“People got nothing to worry about,” Miller said.

Alex rocketed a sloppy fist at Miller’s head. Miller slap-pushed his arm aside and followed through with two hits to Alex’s jaw and left eye-socket. The violence had been automatic as a sneeze but in its wake Miller felt a little sick. He stared at the bright blood bubbling along the crest of Alex’s eye and thought: This is what I do.

“Like they’ll take your word,” Alex coughed bloody.

“They’ll have to. I’m done with this crap.” Miller eased upright. The cans had tumbled on their sides, leaking pungent gas. Miller retrieved them and followed the swath of scorched grass to the bottom of the hill, where Piosa’s brother knelt at the edge of the burning trailer, warbling into a phone. For an instant Miller considered snatching the device away and tossing it underhand into the fire. Instead he hurled the gas cans into the back of his car and drove away. The pillar of smoke stained his rear-view mirror for two miles before it was lost in hills and distance.

Monday, June 25, 2018

Beach Body, by C.A. Rowland

The seagulls. They landed near the surf every morning and evening. Anne had thought it was to feed, but they sat so still, as if watching, waiting for some signal, when they were to all take off again. As if they knew when it was the right time to leave the sandy area behind.

If not disturbed, the birds sat for at least thirty minutes. Anne wondered if they were just tired of flying and this was a moment of quiet for them. Or perhaps, they too were calmed by the crashing waves of blue-capped in white that raced to meet the light tan sand on Amelia Island, Florida. She hated raw fish and the slimy taste on her tongue but giggled at the thought of birds gathered to have sushi for breakfast.

She breathed in the salty air, feeling it fill her with the lightness of something so fresh and untouched.

She and James walked almost every morning since they’d moved here two years ago. Rain. Sleet. Sunshine. Only the outer coverings changed. This morning was clear and sunny for late December. A light windbreaker and sweatshirt underneath. Together with thick jogging pants, socks, and tennis shoes, the ensemble was more than enough to protect Anne against the elements.

A heavy rain with thunder and lightning, coupled with wind, had hit with a vengeance in the late-night hours the evening before. The sand was littered with bits of shells, seaweed and other debris brought in by the wind and surge of the tides.

James had worn his regular blue jeans, tennis shoes and a flannel shirt. The man never seemed to get cold. They could be in two feet of snow in Chicago, Illinois, as they had been last year, and he’d have on the same outfit. She wondered how it was men could dress in the same thing every day and be happy, when women constantly needed something new or different.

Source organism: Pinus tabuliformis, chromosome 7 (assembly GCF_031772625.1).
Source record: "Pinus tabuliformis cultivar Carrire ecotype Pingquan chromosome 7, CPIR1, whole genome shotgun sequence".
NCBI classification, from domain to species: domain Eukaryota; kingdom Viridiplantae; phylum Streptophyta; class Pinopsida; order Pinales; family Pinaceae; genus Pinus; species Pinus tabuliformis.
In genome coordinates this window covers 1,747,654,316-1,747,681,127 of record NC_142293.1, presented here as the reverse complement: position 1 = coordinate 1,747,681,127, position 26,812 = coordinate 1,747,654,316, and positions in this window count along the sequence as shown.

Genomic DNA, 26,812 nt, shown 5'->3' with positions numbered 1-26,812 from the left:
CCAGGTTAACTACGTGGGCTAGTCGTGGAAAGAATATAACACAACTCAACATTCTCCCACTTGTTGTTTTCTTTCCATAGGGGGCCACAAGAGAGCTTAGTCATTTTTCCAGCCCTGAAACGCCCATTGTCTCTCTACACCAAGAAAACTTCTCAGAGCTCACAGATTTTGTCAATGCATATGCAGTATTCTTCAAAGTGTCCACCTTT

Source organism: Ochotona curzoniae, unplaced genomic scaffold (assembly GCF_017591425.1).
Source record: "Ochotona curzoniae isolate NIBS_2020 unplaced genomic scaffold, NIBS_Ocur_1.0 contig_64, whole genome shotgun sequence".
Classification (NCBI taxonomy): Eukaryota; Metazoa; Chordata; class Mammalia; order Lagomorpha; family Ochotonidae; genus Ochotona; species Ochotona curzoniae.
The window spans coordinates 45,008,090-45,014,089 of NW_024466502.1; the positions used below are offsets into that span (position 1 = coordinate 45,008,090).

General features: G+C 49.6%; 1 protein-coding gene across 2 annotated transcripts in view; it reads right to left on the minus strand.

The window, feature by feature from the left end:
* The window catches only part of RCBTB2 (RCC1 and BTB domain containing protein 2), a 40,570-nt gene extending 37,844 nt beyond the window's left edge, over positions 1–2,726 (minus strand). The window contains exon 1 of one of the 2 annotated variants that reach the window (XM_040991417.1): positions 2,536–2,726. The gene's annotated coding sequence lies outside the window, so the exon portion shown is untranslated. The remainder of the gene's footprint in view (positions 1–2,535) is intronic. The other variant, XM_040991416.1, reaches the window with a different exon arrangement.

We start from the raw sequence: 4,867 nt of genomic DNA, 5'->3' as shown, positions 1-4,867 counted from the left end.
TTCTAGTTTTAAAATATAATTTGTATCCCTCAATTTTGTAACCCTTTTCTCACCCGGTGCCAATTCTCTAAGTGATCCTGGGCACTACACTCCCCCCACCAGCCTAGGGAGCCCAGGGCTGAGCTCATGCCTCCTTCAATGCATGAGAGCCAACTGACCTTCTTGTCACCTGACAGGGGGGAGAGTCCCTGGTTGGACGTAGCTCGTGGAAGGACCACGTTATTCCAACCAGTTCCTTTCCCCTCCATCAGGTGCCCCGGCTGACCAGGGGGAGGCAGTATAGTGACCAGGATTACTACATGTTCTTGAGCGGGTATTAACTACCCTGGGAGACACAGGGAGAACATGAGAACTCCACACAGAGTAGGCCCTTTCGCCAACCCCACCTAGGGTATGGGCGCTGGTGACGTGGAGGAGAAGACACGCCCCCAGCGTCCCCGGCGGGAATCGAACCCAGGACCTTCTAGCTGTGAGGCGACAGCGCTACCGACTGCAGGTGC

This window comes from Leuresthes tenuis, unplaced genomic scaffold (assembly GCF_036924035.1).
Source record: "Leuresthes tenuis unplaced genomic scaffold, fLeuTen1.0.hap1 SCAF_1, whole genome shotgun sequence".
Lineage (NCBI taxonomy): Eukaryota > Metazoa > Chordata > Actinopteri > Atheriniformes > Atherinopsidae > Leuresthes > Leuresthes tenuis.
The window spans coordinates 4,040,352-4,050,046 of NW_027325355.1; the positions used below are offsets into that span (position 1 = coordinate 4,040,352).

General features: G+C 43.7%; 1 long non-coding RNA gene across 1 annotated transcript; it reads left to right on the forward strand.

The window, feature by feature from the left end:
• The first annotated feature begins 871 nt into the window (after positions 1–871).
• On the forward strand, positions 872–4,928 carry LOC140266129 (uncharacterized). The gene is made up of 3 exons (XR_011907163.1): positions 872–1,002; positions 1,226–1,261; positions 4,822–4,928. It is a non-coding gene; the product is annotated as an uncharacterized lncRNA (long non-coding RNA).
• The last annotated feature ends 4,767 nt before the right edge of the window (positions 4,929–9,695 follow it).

Anne looked down as James squeezed her hand, the cool breeze slipping between them, almost as if he knew she was thinking about him.

They were a picture of contrasts she knew. She, just over five feet tall, slender, fair with blond hair and freckles. James, with dark hair, eyes and broad shoulders that marked him as a man of strength that worked out regularly. His hand, tanned and leathered one from skiing, hiking and running their construction company. Her hand, a few shades of tan paler and softer, encased in light gloves.

Nearing the birds, Anne angled up the beach onto the rougher, drier area. It was this way each morning, her trying to leave the birds in peace. James walking, unaware he might be disturbing any other creature. She’d pointed it out a few times. James had simply said, “That’s the nature of their lives. If not us, something else will send them soaring.”

Secretly, Anne thought he just liked watching the birds take off. Or dive for fish. James loved hunting and fishing, although it was the hunt and skill rather than the killing of anything. He rarely came home with anything to show for his day in the wild. But always with stories of what he’d seen, or caught and released.

As Anne searched the beach for signs of overnight changes, she focused on a lump of sand ahead. Or at least that was what it looked like until she got a bit closer.

Black peeked through, like a rock or a tarp. Maybe hiding something underneath. “That’s new,” Anne said, pointing ahead. “Want to see what it is?”

James turned towards the mound. These side excursions were frequent, and he seemed happy enough to follow Anne’s lead on these daily walks.

However, as they got closer, he halted and pulled her back. “Let me check this out first. I don’t like the looks of this.”